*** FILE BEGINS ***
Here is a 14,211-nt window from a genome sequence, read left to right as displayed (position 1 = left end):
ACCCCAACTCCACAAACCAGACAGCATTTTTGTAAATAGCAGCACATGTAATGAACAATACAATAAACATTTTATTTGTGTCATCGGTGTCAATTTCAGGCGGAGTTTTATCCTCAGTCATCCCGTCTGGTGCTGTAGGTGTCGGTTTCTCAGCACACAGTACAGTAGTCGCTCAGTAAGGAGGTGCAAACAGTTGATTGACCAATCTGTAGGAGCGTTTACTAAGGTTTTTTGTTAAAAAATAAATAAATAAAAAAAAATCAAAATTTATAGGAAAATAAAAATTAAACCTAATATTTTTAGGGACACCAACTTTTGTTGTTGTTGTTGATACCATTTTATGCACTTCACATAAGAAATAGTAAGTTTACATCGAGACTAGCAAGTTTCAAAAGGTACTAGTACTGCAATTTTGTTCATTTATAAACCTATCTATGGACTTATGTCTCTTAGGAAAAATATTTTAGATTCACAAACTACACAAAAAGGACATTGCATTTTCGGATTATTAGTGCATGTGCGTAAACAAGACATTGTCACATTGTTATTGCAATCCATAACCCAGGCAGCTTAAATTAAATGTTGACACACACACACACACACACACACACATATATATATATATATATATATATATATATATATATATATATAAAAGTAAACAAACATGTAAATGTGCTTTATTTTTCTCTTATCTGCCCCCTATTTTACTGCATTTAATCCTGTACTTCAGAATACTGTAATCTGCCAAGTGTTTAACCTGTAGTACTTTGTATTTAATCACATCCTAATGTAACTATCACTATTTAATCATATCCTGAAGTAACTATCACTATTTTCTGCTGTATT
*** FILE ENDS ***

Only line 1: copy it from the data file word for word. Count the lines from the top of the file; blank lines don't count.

Here is a 14,211-nt window from a genome sequence, read left to right as displayed (position 1 = left end):